Today I'm excited to have Genevieve Graham, author of Under the Same Sky here for an interview. I loved this book!
1. How did you come up with the idea for Under the Same Sky? What drew you to the subject of soul mates?
There’s no really easy answer to that. I’d never written anything before “Under the Same Sky”, and I had no idea what I was doing when I first sat down to give writing a try. So I sat for a while and stared at my computer screen, waiting. I guess it was kind of like a meditation, though I’ve never really practiced that, either.
Eventually I started to see images in my mind. Maggie was there first, and she showed me the harsh life she led, then introduced me to her only hope: a man of whom she’d only ever dreamed. But he was more than just a figment of her imagination. She believed in him, and I knew that since she had other “gifts”, she was probably right. When I sat down to write on a different day, I suddenly found myself in the throes of a brutal battle. Sword in hand, Andrew was in a filthy sea of torn plaids and bloodied red coats, battling for his life. He wasn’t even from the same country, and yet I knew he was the one she’d always known.
So really, I didn’t come up with the idea. It came up to me and presented itself.
2. I loved the pre-America setting of Under the Same Sky. What was your research process for the book?
I’ve never been a historian. To be honest, I could easily have slept through all of high school history. I don’t know if it’s my old age (ha!), or just my fascination with writing, but now I can’t get enough. I knew nothing about this time period before I started, so initially I went to the library and brought
home (literally) pounds of books to wade through. But that was a process similar to surviving history class, and I just couldn’t hack it.
So I went online. I visited the websites of the passionate folks who spend their time either with re-enactment groups (like www.historic-highlanders.com) or sharing facts about their own culture
(www.cherokeebyblood.com). I read through their sites, then sent questions to their ‘Contact Me’ page, then waited. A lot of people are too busy to answer those kinds of in-depth questions, and I understand that completely. But those who take the time are generous. And the thing is, they love their particular field so much, they are determined I will get it right. My main source for the Cherokee information was a man named Ironhead Vann, who is the great-great-great grandson of ‘Chief’ Rich Joe Vann of the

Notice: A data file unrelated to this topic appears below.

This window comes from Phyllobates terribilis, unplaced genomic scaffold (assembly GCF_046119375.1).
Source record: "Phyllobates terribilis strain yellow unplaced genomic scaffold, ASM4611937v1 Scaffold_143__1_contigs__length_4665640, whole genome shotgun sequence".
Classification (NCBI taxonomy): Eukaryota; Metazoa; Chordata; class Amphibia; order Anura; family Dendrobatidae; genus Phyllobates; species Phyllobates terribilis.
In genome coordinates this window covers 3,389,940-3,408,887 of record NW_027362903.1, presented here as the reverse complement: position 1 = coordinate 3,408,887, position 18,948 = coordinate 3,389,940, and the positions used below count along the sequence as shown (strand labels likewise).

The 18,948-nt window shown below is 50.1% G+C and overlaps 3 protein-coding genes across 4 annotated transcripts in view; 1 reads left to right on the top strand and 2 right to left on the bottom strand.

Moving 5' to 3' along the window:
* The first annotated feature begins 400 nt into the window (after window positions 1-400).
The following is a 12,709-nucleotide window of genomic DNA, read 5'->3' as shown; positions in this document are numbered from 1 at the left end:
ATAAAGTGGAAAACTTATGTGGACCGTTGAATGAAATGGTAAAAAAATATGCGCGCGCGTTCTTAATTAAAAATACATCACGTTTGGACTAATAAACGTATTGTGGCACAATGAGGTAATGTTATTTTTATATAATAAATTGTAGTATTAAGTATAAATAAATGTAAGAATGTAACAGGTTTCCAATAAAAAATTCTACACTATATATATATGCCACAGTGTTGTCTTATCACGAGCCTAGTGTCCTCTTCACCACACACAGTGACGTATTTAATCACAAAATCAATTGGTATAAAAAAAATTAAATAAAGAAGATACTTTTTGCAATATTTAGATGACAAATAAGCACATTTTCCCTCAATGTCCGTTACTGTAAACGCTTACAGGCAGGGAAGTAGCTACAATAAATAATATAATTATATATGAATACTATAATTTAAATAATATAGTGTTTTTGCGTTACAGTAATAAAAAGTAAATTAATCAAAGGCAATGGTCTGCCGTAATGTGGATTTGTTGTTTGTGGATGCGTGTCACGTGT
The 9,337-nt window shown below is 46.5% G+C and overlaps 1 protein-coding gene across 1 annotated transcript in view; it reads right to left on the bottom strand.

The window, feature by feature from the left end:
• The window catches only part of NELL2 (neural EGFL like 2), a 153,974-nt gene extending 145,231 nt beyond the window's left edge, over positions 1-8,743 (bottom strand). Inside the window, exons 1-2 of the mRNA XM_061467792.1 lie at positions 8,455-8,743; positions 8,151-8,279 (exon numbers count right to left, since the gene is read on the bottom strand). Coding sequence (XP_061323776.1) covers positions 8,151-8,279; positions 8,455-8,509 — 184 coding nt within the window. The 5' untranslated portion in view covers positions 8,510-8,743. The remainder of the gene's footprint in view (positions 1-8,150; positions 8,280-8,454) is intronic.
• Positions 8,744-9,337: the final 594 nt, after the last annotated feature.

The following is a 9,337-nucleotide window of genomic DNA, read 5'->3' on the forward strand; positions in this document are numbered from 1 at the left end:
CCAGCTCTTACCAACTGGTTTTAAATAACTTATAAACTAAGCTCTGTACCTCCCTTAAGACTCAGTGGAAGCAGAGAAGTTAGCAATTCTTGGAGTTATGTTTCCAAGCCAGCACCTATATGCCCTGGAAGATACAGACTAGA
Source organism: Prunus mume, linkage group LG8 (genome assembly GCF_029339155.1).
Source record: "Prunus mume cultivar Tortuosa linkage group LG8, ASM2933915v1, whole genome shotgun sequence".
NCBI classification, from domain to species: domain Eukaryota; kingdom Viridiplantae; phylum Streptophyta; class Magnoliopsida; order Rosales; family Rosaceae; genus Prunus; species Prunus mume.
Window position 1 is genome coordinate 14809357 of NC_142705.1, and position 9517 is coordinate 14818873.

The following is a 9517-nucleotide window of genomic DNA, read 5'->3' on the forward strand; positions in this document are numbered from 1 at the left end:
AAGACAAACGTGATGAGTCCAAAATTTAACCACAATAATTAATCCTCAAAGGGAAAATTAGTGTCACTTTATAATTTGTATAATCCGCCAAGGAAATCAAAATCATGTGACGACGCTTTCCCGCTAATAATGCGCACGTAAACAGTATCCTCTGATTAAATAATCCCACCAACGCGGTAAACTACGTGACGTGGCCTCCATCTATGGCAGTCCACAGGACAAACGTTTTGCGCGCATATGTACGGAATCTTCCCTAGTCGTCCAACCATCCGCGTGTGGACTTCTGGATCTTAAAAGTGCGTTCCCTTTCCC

Old Cherokee Nation. Can I just say - it is TOTALLY cool to get emails from a guy named Ironhead. Seriously.
At the end of writing “Under the Same Sky”, I actually had hundreds of pages of too much information, but it was all too intriguing to simply delete. I saved every word and have already used a bunch of it on subsequent books.
3. At the end of Under the Same Sky, we get a sneak peek at your next book which has to do with some of the characters that appeared in Under the Same Sky but not Andrew and Maggie. Do you have any plans to write more about Andrew and Maggie (pretty please!)?
When Penguin contracted me for “Under the Same Sky”, it was with the understanding that I would write a “companion novel”. That was when “Sound of the Heart” was born. I hadn’t even considered writing a second book, to be honest! I hate to disappoint, but the story of Maggie and Andrew seems to be done — for now … though I’m dying to know what happens with their children. Can you imagine?!
“Sound of the Heart” follows Andrew’s brother, Dougal, who I love. It’s another action-packed story, but the couple unites much earlier. Book #3, “Out of the Shadows” is sitting on my agent’s desk. It centres around Adelaide, Maggie’s sister. I actually have a huge crush on Jesse, the man in that story. And I have recently started work on book #4 (title t.b.d.) which is about Janet. A few people have mentioned to me that her personality is such that she can’t just fade into history. I wasn’t sure … after all, she has no “magic” in her, and isn’t blood related. But one morning I woke up and she informed me that she has her own story. She gives me her own share of challenges, but the story’s pretty exciting so far.
4. What advice do you have for aspiring authors?
Write, write, and write. And PLEASE don’t worry about publishing. Self- publishing is so darn easy these days it’s tempting for so many people to just do it. It took me eight months to write “Under the Same Sky”, then I took the next four years to learn how to make it in to a good book. I could easily have self-published way back then, but had I done that, it would never have emerged as the book it is now. I worked really hard to make it what it is. Take the time to work on every word, every phrase, every image in your head. Write for you.
5. If you could bring three fictional characters with you to a deserted island, who would you bring?
First off, Jamie Fraser, from Diana Gabaldon’s “Outlander”. He’s my idea of the ultimate man in so many ways. Except neither of us would be any good at cooking, so that could be a problem.
Elizabeth Bennett. She’s smart, insightful, supportive, and funny. I’m usually more comfortable with guys than girls, but everyone needs a bff on a deserted island, right?
For number three I’m throwing in a movie suggestion, and an odd one at that. I’d bring along just about any character played by the actor John Cusack. I love the bumbling romantic he usually plays. He’s the man who pays attention to everything you say, then plays with the words and makes them more meaningful or funny or whatever. He makes me laugh, then want to hug him (etc). I love the characters he played in “Say Anything”, “Grosse Pointe Blank”, “Serendipity”, “America’s Sweetheart”, etc.